The 2009 Streaming Media Dream Team

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Stephen Clee, Managing Director,Datmedia

Previous job titles:
• Head of Outside Broadcast, InterFACE Pirate Radio

Proudest achievments:
• Turning on Europe’s first 24/7 internet radio station, 1996
• Starting Datmedia, 2000
• International Webcasting Association Europe award for innovation in streaming, 2007/08
• Launch of Datpresenter V2, 2009

Next big thing:
• Datmedia EPG Publisher

Biggest trend you see in online video:

• H.264 & VC-1 video

Biggest challenge facing the industry:
• Quality & Reliability - What happens after convergence....

John Dillon, Chief Marketing Officer, Velocix

Previous job titles:
• Chief Marketing Officer, Surf Control (Internet Security)
• VP Marketing, webMethods (Business Integration)
• VP Marketing, Volantis (Mobile Middleware)
• VP Marketing, Extricity (B2B Integration)

Proudest achievements:
• Carving out a successful professional career in technology after having been written off as a teenager. To be fair, I did little at school to convince anyone otherwise! Fortunately, I woke up to the realities of the world and the need to a solid education just in time and with my first ever turnaround plan, ended up with a university degree in Computer Science and post graduate diploma in management on my resume.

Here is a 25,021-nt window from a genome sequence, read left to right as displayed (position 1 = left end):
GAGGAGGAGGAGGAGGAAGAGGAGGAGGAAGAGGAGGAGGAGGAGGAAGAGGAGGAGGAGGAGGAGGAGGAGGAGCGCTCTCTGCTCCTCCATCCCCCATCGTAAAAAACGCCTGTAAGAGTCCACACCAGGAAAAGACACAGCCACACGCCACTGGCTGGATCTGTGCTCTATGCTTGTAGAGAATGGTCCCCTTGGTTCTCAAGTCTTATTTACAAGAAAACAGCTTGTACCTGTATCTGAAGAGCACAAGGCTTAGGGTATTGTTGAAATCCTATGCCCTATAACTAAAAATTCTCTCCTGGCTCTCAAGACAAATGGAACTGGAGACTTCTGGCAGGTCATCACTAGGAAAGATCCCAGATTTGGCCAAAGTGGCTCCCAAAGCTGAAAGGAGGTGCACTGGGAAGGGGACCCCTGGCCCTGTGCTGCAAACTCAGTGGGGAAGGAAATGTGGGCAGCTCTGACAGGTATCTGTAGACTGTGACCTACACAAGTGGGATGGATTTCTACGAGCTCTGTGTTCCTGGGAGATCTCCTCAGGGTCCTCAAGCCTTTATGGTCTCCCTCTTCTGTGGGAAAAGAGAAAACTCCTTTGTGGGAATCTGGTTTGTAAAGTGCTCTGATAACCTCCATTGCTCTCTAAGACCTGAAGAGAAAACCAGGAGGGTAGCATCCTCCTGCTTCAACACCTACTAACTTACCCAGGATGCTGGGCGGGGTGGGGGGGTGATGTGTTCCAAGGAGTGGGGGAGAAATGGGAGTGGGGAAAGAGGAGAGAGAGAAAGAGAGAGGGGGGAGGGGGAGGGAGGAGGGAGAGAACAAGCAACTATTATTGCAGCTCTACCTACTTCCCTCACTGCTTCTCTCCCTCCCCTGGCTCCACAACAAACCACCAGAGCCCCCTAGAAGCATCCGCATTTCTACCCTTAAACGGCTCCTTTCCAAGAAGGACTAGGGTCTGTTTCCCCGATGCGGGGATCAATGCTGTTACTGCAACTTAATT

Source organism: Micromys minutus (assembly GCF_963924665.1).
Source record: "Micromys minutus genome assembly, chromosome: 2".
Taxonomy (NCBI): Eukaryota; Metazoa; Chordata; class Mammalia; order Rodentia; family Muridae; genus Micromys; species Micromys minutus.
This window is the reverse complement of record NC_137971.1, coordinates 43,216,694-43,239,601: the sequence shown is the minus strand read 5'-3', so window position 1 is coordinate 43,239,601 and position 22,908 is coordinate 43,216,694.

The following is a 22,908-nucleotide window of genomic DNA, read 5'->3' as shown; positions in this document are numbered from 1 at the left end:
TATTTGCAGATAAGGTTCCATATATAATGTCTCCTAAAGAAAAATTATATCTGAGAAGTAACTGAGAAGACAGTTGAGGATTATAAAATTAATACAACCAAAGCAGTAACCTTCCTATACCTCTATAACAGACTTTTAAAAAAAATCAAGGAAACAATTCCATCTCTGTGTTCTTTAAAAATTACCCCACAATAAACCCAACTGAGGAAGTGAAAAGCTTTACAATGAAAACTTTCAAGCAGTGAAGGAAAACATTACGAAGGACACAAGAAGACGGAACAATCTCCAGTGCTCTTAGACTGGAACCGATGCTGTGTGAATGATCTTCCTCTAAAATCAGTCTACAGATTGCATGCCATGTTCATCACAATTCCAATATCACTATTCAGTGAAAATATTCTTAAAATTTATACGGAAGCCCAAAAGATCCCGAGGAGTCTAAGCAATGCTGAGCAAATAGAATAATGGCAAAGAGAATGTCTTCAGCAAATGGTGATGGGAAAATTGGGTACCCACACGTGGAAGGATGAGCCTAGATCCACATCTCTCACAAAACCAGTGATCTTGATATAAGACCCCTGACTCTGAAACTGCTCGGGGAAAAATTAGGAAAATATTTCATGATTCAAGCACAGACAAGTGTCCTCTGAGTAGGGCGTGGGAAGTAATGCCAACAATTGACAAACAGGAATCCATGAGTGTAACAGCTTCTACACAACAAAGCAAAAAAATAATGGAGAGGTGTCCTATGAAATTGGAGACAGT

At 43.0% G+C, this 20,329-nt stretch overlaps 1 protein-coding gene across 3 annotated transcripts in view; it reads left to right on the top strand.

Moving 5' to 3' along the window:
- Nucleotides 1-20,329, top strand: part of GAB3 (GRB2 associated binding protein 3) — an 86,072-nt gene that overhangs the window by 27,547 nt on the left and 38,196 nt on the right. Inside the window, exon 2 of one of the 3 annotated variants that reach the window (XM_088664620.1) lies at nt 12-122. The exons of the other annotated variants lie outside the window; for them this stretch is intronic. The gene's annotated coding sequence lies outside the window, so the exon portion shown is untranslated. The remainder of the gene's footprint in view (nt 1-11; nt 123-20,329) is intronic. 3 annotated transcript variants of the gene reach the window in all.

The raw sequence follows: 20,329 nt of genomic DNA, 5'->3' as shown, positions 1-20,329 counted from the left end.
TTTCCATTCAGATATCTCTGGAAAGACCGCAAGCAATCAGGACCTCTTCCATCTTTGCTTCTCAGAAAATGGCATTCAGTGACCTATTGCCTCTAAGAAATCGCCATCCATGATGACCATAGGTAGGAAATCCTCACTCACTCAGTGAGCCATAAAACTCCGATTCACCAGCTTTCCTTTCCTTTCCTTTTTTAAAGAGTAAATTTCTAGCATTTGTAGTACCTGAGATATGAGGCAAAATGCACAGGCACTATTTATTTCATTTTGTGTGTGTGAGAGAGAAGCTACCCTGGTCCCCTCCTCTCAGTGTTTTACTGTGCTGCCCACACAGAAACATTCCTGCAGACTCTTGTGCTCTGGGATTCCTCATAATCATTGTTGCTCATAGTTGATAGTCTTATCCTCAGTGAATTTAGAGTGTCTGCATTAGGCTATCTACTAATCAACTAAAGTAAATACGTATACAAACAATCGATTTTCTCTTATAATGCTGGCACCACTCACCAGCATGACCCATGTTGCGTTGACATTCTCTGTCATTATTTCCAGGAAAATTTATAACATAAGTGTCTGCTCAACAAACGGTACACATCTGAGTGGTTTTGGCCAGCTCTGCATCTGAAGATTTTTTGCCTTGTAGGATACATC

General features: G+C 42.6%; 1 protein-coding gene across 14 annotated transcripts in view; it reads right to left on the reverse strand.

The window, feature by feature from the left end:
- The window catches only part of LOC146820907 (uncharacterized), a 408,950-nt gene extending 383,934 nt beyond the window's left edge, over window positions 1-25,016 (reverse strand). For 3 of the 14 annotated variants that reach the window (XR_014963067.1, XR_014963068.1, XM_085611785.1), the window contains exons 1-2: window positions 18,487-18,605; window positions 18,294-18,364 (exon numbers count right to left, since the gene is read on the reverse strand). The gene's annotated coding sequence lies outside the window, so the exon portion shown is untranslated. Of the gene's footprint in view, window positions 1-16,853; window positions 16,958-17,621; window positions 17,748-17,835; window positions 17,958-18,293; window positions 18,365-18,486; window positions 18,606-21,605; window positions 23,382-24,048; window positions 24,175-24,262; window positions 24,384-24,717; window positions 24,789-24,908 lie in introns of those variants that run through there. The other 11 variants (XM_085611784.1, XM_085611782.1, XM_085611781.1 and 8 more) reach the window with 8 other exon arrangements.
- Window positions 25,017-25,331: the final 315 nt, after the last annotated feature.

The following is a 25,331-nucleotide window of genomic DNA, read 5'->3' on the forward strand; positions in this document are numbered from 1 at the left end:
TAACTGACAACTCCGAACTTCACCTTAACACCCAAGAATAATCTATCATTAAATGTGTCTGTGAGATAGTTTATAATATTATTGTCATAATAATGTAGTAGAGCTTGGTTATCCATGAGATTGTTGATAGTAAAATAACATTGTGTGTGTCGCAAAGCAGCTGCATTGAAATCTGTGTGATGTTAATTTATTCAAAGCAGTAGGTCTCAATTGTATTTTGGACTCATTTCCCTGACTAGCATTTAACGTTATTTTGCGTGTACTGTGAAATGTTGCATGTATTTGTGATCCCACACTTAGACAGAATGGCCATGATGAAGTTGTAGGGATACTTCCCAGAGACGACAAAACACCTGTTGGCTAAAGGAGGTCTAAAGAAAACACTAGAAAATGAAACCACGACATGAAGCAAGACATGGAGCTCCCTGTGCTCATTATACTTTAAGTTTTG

• Making a positive difference for every team that I have led and managed.

• Making the transition from software developer to CMO, in many steps over several years and learning everything that there is to know about technology businesses on the way.

Next big thing:
"Turning the tidal wave of interest that hit us following the launch of Velocix Metro, our CDN solution for Internet Service Providers, and the announcements we made with Verizon in December last year. It seems that our timing was spot on with just about every ISP around the globe looking to define their strategy for CDN. "

Biggest trend in online video:
"Difficult to pick out a single trend. There are so many interesting developments. Perhaps most interesting of all is the realization that CDN providers may not be the best place for video content owners to turn for their delivery needs. Commercial video delivery tends to to be more about regional rather than global distribution for a number of reasons. Language is the most obvious, closely followed by cultural barriers. When these can be overcome, digital rights may need to be navigated, and then there is the question of what region the supporting advertising rights have been purchased for. The big commercial web video successes today are regional services like Hulu, BBC iPlayer, Netflix, etc, all restricted to their domestic markets. The traditional value proposition of CDN providers – accelerating Websites globally is not what’s needed. In fact, if you think who is best placed with deep regional delivery infrastructure, its Internet Service Providers rather than CDN Providers... Interesting times ahead!